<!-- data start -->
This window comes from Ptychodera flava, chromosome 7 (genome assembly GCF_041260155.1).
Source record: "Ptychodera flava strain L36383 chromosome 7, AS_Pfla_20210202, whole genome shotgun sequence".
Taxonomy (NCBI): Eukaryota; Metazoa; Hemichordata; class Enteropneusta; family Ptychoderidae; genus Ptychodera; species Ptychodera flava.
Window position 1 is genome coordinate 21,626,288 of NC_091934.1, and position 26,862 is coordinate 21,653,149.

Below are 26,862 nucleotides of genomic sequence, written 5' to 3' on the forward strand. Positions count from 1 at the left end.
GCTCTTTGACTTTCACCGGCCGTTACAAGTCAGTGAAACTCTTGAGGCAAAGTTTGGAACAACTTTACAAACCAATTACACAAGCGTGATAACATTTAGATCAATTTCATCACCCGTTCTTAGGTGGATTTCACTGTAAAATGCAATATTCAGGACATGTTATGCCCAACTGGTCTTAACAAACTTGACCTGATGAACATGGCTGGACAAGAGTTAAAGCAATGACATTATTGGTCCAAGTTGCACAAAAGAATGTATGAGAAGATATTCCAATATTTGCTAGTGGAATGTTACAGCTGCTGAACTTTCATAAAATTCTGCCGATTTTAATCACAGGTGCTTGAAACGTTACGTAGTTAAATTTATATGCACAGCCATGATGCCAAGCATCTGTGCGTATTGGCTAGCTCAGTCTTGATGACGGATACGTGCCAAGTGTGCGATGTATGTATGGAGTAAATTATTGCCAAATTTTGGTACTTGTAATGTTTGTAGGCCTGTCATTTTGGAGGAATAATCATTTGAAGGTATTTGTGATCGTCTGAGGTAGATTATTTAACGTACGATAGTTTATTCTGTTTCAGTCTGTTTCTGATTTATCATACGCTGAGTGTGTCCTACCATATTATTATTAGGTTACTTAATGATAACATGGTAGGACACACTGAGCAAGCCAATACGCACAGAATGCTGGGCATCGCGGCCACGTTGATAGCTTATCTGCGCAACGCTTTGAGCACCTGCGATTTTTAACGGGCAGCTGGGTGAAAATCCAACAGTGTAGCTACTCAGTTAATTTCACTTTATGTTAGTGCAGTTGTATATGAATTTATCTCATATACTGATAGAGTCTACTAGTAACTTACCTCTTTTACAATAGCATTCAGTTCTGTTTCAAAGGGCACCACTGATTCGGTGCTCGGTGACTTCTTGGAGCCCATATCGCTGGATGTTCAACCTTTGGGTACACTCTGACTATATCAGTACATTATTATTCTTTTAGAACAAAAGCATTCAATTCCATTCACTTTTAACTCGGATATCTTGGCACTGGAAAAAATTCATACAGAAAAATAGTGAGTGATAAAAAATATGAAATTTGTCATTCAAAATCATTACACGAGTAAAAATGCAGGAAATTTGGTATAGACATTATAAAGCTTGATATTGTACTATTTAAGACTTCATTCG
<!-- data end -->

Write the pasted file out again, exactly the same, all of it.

This window comes from Ptychodera flava, chromosome 7 (genome assembly GCF_041260155.1).
Source record: "Ptychodera flava strain L36383 chromosome 7, AS_Pfla_20210202, whole genome shotgun sequence".
Taxonomy (NCBI): Eukaryota; Metazoa; Hemichordata; class Enteropneusta; family Ptychoderidae; genus Ptychodera; species Ptychodera flava.
Window position 1 is genome coordinate 21,626,288 of NC_091934.1, and position 26,862 is coordinate 21,653,149.

Below are 26,862 nucleotides of genomic sequence, written 5' to 3' on the forward strand. Positions count from 1 at the left end.
GCTCTTTGACTTTCACCGGCCGTTACAAGTCAGTGAAACTCTTGAGGCAAAGTTTGGAACAACTTTACAAACCAATTACACAAGCGTGATAACATTTAGATCAATTTCATCACCCGTTCTTAGGTGGATTTCACTGTAAAATGCAATATTCAGGACATGTTATGCCCAACTGGTCTTAACAAACTTGACCTGATGAACATGGCTGGACAAGAGTTAAAGCAATGACATTATTGGTCCAAGTTGCACAAAAGAATGTATGAGAAGATATTCCAATATTTGCTAGTGGAATGTTACAGCTGCTGAACTTTCATAAAATTCTGCCGATTTTAATCACAGGTGCTTGAAACGTTACGTAGTTAAATTTATATGCACAGCCATGATGCCAAGCATCTGTGCGTATTGGCTAGCTCAGTCTTGATGACGGATACGTGCCAAGTGTGCGATGTATGTATGGAGTAAATTATTGCCAAATTTTGGTACTTGTAATGTTTGTAGGCCTGTCATTTTGGAGGAATAATCATTTGAAGGTATTTGTGATCGTCTGAGGTAGATTATTTAACGTACGATAGTTTATTCTGTTTCAGTCTGTTTCTGATTTATCATACGCTGAGTGTGTCCTACCATATTATTATTAGGTTACTTAATGATAACATGGTAGGACACACTGAGCAAGCCAATACGCACAGAATGCTGGGCATCGCGGCCACGTTGATAGCTTATCTGCGCAACGCTTTGAGCACCTGCGATTTTTAACGGGCAGCTGGGTGAAAATCCAACAGTGTAGCTACTCAGTTAATTTCACTTTATGTTAGTGCAGTTGTATATGAATTTATCTCATATACTGATAGAGTCTACTAGTAACTTACCTCTTTTACAATAGCATTCAGTTCTGTTTCAAAGGGCACCACTGATTCGGTGCTCGGTGACTTCTTGGAGCCCATATCGCTGGATGTTCAACCTTTGGGTACACTCTGACTATATCAGTACATTATTATTCTTTTAGAACAAAAGCATTCAATTCCATTCACTTTTAACTCGGATATCTTGGCACTGGAAAAAATTCATACAGAAAAATAGTGAGTGATAAAAAATATGAAATTTGTCATTCAAAATCATTACACGAGTAAAAATGCAGGAAATTTGGTATAGACATTATAAAGCTTGATATTGTACTATTTAAGACTTCATTCG